Local Interest

Leafy spurge is a non-native perennial forb. Leafy spurge is not a single species, but an aggregation of closely related, perhaps hybridized, taxa. Leafy spurge reproduces from seed and vegetative root buds. It is an erect plant 1 to 3 feet tall with blueish-green leaves with round edges. Flowers are surrounded by heart-shaped yellow-green bracts which hold three round to oblong seeds. They are located in clusters near the top of the plant. Flowers develop in mid-June, but flowering can occur through fall. Each stem produces an average of 140 seeds.

John Thomas, Extension Educator, Box Butte County
Jeff Bradshaw, Extension Entomologist, Panhandle Research and Extension Center
Karen DeBoer, Extension Educator, Cheyenne County

As winter wheat harvest progresses in the Nebraska Panhandle, it is becoming clear that 2020 is another year of significant wheat stem sawfly infestation and cutting. Infestations are moderate in the north and heavier in the south.

Robert M. Harveson, Extension Plant Pathologist
Xin Qiao, Water and Irrigation Management Specialist
University of Nebraska, Panhandle Research and Extension Center, Scottsbluff

 On July 13, 2020 we found symptoms characteristic of Cercospora leaf spot (CLS) on lower leaves of sugarbeets from research plots at the Panhandle Research and Extension Center at Scottsbluff.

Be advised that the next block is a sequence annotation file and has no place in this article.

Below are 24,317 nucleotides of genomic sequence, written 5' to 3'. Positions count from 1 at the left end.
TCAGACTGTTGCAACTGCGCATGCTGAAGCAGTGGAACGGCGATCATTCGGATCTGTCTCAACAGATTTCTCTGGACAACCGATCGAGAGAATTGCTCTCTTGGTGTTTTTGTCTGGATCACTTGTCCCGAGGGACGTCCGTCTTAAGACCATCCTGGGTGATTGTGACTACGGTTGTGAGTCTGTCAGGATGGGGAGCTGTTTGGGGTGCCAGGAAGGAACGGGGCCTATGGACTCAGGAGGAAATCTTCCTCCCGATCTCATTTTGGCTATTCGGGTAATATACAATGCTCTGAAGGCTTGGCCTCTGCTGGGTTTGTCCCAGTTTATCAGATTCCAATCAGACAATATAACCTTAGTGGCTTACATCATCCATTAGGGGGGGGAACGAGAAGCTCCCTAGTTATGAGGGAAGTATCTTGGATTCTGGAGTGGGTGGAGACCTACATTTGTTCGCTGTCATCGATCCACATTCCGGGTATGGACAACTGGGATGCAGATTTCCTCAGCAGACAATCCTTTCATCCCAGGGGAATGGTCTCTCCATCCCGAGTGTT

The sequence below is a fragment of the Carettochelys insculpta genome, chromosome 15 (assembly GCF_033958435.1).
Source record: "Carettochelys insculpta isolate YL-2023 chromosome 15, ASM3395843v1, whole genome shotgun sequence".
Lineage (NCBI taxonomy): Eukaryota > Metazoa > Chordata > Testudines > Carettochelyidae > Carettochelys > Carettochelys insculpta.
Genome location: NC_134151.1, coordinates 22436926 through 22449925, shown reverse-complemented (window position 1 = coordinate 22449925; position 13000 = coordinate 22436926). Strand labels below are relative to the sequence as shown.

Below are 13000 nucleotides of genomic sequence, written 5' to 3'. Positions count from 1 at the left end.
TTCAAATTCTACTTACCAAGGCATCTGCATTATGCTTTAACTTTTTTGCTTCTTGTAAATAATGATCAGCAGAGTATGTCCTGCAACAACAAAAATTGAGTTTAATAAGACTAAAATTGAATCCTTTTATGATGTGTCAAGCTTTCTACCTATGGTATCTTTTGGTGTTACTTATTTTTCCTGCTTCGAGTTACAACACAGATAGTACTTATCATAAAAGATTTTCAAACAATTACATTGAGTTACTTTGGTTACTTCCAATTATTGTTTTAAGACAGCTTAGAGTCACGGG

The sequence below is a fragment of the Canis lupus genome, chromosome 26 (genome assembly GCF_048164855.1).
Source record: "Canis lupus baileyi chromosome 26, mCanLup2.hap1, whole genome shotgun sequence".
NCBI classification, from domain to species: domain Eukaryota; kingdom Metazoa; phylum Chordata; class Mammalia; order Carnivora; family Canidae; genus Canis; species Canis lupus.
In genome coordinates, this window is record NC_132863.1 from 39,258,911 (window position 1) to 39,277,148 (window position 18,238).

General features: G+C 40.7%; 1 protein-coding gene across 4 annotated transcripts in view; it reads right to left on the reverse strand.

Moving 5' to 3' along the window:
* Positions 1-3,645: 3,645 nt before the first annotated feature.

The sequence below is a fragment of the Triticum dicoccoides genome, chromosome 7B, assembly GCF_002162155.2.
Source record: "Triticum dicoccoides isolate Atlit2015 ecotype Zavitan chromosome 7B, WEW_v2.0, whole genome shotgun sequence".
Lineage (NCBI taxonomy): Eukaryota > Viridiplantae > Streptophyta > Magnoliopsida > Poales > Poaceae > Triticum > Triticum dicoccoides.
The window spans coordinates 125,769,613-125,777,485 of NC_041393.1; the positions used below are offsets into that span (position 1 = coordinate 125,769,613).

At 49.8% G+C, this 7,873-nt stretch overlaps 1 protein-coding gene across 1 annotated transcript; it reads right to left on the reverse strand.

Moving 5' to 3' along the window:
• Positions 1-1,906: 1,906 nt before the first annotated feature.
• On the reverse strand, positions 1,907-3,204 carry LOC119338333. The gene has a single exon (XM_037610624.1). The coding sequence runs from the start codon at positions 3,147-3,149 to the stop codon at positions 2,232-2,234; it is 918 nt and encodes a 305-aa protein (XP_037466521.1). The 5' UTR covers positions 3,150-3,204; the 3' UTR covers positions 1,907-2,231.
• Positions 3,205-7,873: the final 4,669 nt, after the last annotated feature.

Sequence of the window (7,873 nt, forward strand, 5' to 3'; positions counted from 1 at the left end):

The University of Nebraska Panhandle Research and Extension Center will partner with the Nebraska Dry Bean Growers Association on August 20, 2020 to host the annual field tour, Panhandle Agricultural Research and Technology Tour (PARTT). The in-person event will be conducted with social distancing and other precautions to prevent the spread of COVID-19.

The 2020 event will highlight up-to-date research on dry beans, corn, sugarbeets, and alternative crops. Entry is free.

PARTT will include tours of crop research plots; lunch; afternoon presentations on timely topics under the main tent; and a chance to see new ag technology. Anybody who can’t come for the entire day is free to come for any part of the event and stay as long as they can.

Hot, dry conditions in early summer have taken a toll on grass growth in much of the Great Plains this year. There are several options cattle producers may want to consider to conserve grass in these dry areas. Every producer should have a drought plan that includes trigger dates and a culling strategy, but once those top cuts are made, what feeding options are there for the core herd?

Nebraska Extension will offer the ServSafe® Manager Training Program for food service managers and employees August 11-12, 2020 in Bridgeport, from 9 a.m.-5 p.m. at Prairie Winds Community Center, 428 Main St.

Registrations are due by July 17, along with the registration fee. Contact Nebraska Extension at 308-262-1022 or 308-632-1480, or Extension Educator Tammie Ostdiek at tostdiek5@unl.edu for more information.

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